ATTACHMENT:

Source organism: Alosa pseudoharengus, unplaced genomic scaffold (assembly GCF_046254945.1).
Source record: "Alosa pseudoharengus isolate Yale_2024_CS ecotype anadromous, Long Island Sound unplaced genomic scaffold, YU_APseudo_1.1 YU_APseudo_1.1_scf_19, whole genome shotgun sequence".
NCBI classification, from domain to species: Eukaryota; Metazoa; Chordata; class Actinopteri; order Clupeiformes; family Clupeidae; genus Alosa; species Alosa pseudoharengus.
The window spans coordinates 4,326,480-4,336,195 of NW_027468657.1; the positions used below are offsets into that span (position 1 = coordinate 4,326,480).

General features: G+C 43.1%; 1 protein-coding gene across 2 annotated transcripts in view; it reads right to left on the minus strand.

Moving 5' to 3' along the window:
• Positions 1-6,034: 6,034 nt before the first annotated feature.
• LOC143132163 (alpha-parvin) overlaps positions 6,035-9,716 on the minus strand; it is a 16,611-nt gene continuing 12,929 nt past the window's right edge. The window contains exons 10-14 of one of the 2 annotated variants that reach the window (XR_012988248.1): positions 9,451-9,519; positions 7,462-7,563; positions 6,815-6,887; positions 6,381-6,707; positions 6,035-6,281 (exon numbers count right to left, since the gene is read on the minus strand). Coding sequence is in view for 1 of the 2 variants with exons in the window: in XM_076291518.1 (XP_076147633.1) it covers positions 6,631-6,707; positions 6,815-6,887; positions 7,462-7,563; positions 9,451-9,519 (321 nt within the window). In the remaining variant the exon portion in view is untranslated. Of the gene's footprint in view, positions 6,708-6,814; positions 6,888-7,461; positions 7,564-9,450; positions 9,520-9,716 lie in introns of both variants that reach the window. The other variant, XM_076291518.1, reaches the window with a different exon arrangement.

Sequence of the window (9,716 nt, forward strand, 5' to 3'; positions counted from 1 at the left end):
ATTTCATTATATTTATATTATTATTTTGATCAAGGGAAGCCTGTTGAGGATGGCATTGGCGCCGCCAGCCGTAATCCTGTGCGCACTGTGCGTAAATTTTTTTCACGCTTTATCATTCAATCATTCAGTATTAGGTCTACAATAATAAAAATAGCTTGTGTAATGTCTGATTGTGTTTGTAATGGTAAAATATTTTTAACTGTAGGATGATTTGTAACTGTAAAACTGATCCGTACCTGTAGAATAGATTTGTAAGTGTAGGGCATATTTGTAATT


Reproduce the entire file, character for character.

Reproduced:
Source organism: Alosa pseudoharengus, unplaced genomic scaffold (assembly GCF_046254945.1).
Source record: "Alosa pseudoharengus isolate Yale_2024_CS ecotype anadromous, Long Island Sound unplaced genomic scaffold, YU_APseudo_1.1 YU_APseudo_1.1_scf_19, whole genome shotgun sequence".
NCBI classification, from domain to species: Eukaryota; Metazoa; Chordata; class Actinopteri; order Clupeiformes; family Clupeidae; genus Alosa; species Alosa pseudoharengus.
The window spans coordinates 4,326,480-4,336,195 of NW_027468657.1; the positions used below are offsets into that span (position 1 = coordinate 4,326,480).

General features: G+C 43.1%; 1 protein-coding gene across 2 annotated transcripts in view; it reads right to left on the minus strand.

Moving 5' to 3' along the window:
• Positions 1-6,034: 6,034 nt before the first annotated feature.
• LOC143132163 (alpha-parvin) overlaps positions 6,035-9,716 on the minus strand; it is a 16,611-nt gene continuing 12,929 nt past the window's right edge. The window contains exons 10-14 of one of the 2 annotated variants that reach the window (XR_012988248.1): positions 9,451-9,519; positions 7,462-7,563; positions 6,815-6,887; positions 6,381-6,707; positions 6,035-6,281 (exon numbers count right to left, since the gene is read on the minus strand). Coding sequence is in view for 1 of the 2 variants with exons in the window: in XM_076291518.1 (XP_076147633.1) it covers positions 6,631-6,707; positions 6,815-6,887; positions 7,462-7,563; positions 9,451-9,519 (321 nt within the window). In the remaining variant the exon portion in view is untranslated. Of the gene's footprint in view, positions 6,708-6,814; positions 6,888-7,461; positions 7,564-9,450; positions 9,520-9,716 lie in introns of both variants that reach the window. The other variant, XM_076291518.1, reaches the window with a different exon arrangement.

Sequence of the window (9,716 nt, forward strand, 5' to 3'; positions counted from 1 at the left end):
ATTTCATTATATTTATATTATTATTTTGATCAAGGGAAGCCTGTTGAGGATGGCATTGGCGCCGCCAGCCGTAATCCTGTGCGCACTGTGCGTAAATTTTTTTCACGCTTTATCATTCAATCATTCAGTATTAGGTCTACAATAATAAAAATAGCTTGTGTAATGTCTGATTGTGTTTGTAATGGTAAAATATTTTTAACTGTAGGATGATTTGTAACTGTAAAACTGATCCGTACCTGTAGAATAGATTTGTAAGTGTAGGGCATATTTGTAATT